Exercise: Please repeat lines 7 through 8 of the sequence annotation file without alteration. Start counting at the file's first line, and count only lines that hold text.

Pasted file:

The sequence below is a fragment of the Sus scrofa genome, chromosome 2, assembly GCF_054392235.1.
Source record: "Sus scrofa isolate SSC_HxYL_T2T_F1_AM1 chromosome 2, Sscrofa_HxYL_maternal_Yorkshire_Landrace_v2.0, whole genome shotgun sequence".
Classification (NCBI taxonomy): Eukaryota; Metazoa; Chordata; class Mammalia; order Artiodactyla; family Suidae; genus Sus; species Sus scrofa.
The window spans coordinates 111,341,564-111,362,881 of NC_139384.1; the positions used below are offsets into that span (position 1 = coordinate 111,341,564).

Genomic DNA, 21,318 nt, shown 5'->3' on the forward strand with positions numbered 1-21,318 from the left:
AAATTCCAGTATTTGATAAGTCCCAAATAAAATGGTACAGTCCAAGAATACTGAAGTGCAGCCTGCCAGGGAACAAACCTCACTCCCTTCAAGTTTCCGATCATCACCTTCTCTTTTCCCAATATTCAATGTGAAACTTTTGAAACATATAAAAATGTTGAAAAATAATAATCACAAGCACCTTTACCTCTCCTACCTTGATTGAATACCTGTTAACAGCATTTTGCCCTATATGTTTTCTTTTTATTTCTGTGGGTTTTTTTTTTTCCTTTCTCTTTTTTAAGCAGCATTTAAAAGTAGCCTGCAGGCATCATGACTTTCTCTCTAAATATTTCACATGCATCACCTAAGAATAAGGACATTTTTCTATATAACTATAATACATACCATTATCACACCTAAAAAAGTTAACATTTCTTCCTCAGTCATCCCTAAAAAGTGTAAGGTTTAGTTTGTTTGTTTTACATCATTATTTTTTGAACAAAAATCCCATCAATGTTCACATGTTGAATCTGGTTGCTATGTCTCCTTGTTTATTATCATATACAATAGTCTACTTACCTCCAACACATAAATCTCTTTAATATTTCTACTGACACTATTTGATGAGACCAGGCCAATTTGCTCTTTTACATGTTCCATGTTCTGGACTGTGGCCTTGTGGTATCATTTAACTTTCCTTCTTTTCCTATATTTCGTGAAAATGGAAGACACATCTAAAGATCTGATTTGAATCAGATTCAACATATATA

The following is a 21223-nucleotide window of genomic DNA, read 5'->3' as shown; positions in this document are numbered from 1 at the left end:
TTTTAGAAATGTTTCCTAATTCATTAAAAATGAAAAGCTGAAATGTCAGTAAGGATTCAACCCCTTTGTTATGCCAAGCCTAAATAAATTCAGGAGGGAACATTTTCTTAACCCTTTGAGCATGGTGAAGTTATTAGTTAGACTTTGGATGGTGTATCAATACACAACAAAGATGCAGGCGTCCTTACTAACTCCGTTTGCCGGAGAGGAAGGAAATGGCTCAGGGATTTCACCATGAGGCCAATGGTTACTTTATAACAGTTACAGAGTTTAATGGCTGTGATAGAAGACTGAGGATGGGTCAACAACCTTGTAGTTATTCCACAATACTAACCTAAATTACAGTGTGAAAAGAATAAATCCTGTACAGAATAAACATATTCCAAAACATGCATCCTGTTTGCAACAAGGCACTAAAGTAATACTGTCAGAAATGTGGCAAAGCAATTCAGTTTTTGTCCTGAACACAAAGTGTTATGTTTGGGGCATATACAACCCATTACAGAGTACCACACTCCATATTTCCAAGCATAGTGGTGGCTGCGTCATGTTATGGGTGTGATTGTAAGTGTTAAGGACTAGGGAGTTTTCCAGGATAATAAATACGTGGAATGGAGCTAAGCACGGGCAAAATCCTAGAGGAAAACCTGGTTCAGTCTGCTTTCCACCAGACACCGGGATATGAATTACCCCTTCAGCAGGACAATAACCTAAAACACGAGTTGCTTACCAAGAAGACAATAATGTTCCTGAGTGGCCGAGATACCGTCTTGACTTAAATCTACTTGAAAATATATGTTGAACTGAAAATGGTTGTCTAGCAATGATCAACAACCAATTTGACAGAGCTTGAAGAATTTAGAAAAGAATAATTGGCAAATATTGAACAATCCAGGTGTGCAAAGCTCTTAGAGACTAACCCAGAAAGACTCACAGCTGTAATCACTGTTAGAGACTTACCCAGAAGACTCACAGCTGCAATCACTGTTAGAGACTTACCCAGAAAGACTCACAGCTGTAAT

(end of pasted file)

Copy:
The following is a 21223-nucleotide window of genomic DNA, read 5'->3' as shown; positions in this document are numbered from 1 at the left end:
TTTTAGAAATGTTTCCTAATTCATTAAAAATGAAAAGCTGAAATGTCAGTAAGGATTCAACCCCTTTGTTATGCCAAGCCTAAATAAATTCAGGAGGGAACATTTTCTTAACCCTTTGAGCATGGTGAAGTTATTAGTTAGACTTTGGATGGTGTATCAATACACAACAAAGATGCAGGCGTCCTTACTAACTCCGTTTGCCGGAGAGGAAGGAAATGGCTCAGGGATTTCACCATGAGGCCAATGGTTACTTTATAACAGTTACAGAGTTTAATGGCTGTGATAGAAGACTGAGGATGGGTCAACAACCTTGTAGTTATTCCACAATACTAACCTAAATTACAGTGTGAAAAGAATAAATCCTGTACAGAATAAACATATTCCAAAACATGCATCCTGTTTGCAACAAGGCACTAAAGTAATACTGTCAGAAATGTGGCAAAGCAATTCAGTTTTTGTCCTGAACACAAAGTGTTATGTTTGGGGCATATACAACCCATTACAGAGTACCACACTCCATATTTCCAAGCATAGTGGTGGCTGCGTCATGTTATGGGTGTGATTGTAAGTGTTAAGGACTAGGGAGTTTTCCAGGATAATAAATACGTGGAATGGAGCTAAGCACGGGCAAAATCCTAGAGGAAAACCTGGTTCAGTCTGCTTTCCACCAGACACCGGGATATGAATTACCCCTTCAGCAGGACAATAACCTAAAACACGAGTTGCTTACCAAGAAGACAATAATGTTCCTGAGTGGCCGAGATACCGTCTTGACTTAAATCTACTTGAAAATATATGTTGAACTGAAAATGGTTGTCTAGCAATGATCAACAACCAATTTGACAGAGCTTGAAGAATTTAGAAAAGAATAATTGGCAAATATTGAACAATCCAGGTGTGCAAAGCTCTTAGAGACTAACCCAGAAAGACTCACAGCTGTAATCACTGTTAGAGACTTACCCAGAAGACTCACAGCTGCAATCACTGTTAGAGACTTACCCAGAAAGACTCACAGCTGTAAT